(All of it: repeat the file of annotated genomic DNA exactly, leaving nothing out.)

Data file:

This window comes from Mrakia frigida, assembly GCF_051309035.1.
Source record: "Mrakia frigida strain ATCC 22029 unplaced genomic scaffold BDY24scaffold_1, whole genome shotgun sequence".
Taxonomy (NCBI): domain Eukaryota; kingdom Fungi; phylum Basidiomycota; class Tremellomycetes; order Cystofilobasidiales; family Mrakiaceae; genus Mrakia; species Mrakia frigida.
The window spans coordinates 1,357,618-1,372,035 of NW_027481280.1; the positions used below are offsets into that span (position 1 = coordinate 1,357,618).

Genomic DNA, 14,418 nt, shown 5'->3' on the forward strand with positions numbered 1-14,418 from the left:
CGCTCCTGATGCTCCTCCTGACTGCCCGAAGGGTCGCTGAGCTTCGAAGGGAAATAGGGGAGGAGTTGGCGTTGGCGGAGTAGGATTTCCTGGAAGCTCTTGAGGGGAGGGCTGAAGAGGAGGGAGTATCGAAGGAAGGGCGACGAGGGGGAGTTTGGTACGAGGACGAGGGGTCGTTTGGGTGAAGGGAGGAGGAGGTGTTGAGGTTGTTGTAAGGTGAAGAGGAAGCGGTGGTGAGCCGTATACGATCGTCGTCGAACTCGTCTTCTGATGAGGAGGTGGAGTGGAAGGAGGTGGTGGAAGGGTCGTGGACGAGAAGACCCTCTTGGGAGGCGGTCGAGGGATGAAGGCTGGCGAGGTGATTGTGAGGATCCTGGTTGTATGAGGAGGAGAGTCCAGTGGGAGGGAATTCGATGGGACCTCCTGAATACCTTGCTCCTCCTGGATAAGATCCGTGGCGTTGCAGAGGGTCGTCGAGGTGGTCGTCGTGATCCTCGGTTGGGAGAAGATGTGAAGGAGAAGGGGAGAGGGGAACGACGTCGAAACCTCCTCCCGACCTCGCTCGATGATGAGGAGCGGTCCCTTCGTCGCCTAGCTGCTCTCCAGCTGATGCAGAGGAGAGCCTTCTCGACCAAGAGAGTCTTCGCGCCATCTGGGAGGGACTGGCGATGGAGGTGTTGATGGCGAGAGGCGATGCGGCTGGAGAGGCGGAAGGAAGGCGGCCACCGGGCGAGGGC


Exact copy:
This window comes from Mrakia frigida, assembly GCF_051309035.1.
Source record: "Mrakia frigida strain ATCC 22029 unplaced genomic scaffold BDY24scaffold_1, whole genome shotgun sequence".
Taxonomy (NCBI): domain Eukaryota; kingdom Fungi; phylum Basidiomycota; class Tremellomycetes; order Cystofilobasidiales; family Mrakiaceae; genus Mrakia; species Mrakia frigida.
The window spans coordinates 1,357,618-1,372,035 of NW_027481280.1; the positions used below are offsets into that span (position 1 = coordinate 1,357,618).

Genomic DNA, 14,418 nt, shown 5'->3' on the forward strand with positions numbered 1-14,418 from the left:
CGCTCCTGATGCTCCTCCTGACTGCCCGAAGGGTCGCTGAGCTTCGAAGGGAAATAGGGGAGGAGTTGGCGTTGGCGGAGTAGGATTTCCTGGAAGCTCTTGAGGGGAGGGCTGAAGAGGAGGGAGTATCGAAGGAAGGGCGACGAGGGGGAGTTTGGTACGAGGACGAGGGGTCGTTTGGGTGAAGGGAGGAGGAGGTGTTGAGGTTGTTGTAAGGTGAAGAGGAAGCGGTGGTGAGCCGTATACGATCGTCGTCGAACTCGTCTTCTGATGAGGAGGTGGAGTGGAAGGAGGTGGTGGAAGGGTCGTGGACGAGAAGACCCTCTTGGGAGGCGGTCGAGGGATGAAGGCTGGCGAGGTGATTGTGAGGATCCTGGTTGTATGAGGAGGAGAGTCCAGTGGGAGGGAATTCGATGGGACCTCCTGAATACCTTGCTCCTCCTGGATAAGATCCGTGGCGTTGCAGAGGGTCGTCGAGGTGGTCGTCGTGATCCTCGGTTGGGAGAAGATGTGAAGGAGAAGGGGAGAGGGGAACGACGTCGAAACCTCCTCCCGACCTCGCTCGATGATGAGGAGCGGTCCCTTCGTCGCCTAGCTGCTCTCCAGCTGATGCAGAGGAGAGCCTTCTCGACCAAGAGAGTCTTCGCGCCATCTGGGAGGGACTGGCGATGGAGGTGTTGATGGCGAGAGGCGATGCGGCTGGAGAGGCGGAAGGAAGGCGGCCACCGGGCGAGGGC